I was quickly interviewed by a reporter from The Wall Street Journal (go to http://blogs.wsj.com/moneybeat/2014/11/14/islamic-state-to-mint-gold-coins/) and then from National Public Radio’s Marketplace (go to http://www.marketplace.org/topics/business/it-wont-be-easy-isis-create-its-own-currency) on the subject of the ISIS announcement. I explained that the original gold coins from the early days of the Arabian Empire were called dinars, so that last week’s announcement tied in with history.

In my judgment, this announcement by ISIS was brilliant. Most people today consider establishment of the monetary system and the issuing of coinage and currency to be a function of a national government, though this has not been the case through most of monetary history.  So, for ISIS to issue their own coinage would be a means to legitimize their contention that they are a government like the rest of the globe’s nations. So, issuing coins would be a political coup for them.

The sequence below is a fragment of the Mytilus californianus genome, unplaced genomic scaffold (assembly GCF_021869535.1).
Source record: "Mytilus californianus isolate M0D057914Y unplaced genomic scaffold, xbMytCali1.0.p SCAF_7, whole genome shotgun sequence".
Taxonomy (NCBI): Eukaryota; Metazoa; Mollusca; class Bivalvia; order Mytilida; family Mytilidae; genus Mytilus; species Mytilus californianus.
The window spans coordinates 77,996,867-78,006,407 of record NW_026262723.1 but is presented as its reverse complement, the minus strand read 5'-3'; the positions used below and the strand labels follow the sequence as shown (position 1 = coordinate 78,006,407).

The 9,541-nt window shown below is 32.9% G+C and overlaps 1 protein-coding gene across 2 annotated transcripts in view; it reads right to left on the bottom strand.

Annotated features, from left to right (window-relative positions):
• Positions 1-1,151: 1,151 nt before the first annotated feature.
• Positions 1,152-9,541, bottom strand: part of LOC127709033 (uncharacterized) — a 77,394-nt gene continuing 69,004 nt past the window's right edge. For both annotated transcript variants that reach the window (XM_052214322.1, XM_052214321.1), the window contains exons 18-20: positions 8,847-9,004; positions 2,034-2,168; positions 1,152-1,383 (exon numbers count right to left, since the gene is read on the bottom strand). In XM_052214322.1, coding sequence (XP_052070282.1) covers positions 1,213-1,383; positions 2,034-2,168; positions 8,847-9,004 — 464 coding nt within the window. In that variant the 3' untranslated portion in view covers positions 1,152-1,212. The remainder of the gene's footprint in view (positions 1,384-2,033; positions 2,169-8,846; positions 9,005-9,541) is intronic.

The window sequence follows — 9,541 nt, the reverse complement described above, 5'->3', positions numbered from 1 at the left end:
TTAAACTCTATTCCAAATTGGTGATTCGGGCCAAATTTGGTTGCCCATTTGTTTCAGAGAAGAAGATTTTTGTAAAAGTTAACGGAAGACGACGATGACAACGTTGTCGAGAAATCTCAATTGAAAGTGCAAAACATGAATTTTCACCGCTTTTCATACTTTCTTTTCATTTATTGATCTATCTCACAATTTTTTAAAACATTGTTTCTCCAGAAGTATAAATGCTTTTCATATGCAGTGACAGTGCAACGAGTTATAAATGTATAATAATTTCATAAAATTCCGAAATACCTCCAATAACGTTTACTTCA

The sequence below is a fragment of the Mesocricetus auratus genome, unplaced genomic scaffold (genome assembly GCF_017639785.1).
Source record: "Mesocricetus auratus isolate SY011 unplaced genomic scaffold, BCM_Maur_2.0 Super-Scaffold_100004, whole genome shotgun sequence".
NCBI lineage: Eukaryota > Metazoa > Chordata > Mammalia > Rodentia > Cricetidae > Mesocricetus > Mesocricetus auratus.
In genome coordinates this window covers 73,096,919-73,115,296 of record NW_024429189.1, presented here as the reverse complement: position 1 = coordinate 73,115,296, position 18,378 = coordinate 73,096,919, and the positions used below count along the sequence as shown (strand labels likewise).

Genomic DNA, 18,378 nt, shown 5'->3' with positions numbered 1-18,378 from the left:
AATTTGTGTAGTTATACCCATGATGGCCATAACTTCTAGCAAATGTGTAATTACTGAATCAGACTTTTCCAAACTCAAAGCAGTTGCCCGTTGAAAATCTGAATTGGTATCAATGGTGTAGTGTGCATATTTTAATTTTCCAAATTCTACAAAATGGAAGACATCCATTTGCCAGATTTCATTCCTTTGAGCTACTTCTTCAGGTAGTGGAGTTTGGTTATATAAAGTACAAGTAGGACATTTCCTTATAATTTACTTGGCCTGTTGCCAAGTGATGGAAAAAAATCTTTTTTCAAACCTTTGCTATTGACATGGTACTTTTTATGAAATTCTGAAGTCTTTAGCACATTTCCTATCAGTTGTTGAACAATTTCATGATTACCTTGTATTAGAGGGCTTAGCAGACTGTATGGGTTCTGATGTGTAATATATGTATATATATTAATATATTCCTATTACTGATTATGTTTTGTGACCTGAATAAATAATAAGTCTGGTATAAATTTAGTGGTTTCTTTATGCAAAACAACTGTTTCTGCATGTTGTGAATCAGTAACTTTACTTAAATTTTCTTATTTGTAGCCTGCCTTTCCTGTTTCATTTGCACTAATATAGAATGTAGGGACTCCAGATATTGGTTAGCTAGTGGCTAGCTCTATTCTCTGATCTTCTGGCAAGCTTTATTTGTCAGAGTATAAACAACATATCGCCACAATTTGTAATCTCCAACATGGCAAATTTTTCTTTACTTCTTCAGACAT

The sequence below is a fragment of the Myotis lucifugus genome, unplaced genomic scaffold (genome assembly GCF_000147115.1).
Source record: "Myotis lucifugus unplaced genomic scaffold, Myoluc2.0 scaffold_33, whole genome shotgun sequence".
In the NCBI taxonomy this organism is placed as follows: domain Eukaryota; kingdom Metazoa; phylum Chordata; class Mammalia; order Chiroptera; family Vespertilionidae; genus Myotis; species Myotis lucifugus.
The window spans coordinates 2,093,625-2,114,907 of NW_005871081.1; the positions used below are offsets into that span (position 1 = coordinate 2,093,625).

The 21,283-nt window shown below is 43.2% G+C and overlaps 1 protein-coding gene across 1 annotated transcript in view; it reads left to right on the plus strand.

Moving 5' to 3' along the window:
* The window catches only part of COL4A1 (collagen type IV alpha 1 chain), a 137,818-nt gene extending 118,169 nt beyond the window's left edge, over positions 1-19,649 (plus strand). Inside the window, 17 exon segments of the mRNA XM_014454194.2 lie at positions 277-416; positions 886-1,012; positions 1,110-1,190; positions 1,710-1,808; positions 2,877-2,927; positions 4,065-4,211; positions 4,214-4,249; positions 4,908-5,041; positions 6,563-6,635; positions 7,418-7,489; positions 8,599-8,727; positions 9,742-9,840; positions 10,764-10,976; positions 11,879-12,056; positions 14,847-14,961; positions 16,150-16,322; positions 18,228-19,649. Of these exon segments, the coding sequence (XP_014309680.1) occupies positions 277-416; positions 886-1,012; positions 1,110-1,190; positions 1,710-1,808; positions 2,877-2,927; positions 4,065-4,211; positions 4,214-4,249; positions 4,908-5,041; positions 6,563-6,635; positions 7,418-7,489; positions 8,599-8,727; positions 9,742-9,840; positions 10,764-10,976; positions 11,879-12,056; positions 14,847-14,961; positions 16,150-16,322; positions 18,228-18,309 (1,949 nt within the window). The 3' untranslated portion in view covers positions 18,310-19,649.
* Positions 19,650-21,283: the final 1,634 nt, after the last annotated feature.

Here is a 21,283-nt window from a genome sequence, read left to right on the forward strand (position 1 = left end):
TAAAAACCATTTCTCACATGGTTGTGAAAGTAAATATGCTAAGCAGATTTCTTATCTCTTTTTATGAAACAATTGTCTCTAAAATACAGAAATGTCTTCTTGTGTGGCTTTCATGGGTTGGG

Also, there have been some efforts over the past decade or so to establish a circulating gold dinar for use in Islamic nations. At one point, Malaysia considered issuing such coins, but did not do so.  So, for ISIS to accomplish the issuance of circulating gold coins would position the organization as a leader for fellow Moslems to follow.

Finally, a successful launch of circulating gold and silver coins that trade on the basis of their metal value would be far more appealing to consumers than using issues backed by nothing but the frequently broken promises of politicians.  Even if ISIS were to fail as an entity, its gold and silver coinage would still be tradable on the basis of intrinsic content.  It this effort were extremely successful, it could put the U.S dollar and most of the world’s currencies in danger of collapse.

The U.S. government, issuer of the current most popular currency used to make payment for international transactions, has a huge incentive to do everything it can to prevent any ISIS currency from gaining any traction in commerce.  The United States is already a political opponent of ISIS and wants to protect the U.S. dollar from any competition in the global economy.

Don’t be surprised if the U.S. government makes it illegal for citizens to own these coins, or to use them as circulating money. Also expect the U.S. government to put pressure on other nations to deny the use of such coins for international commerce.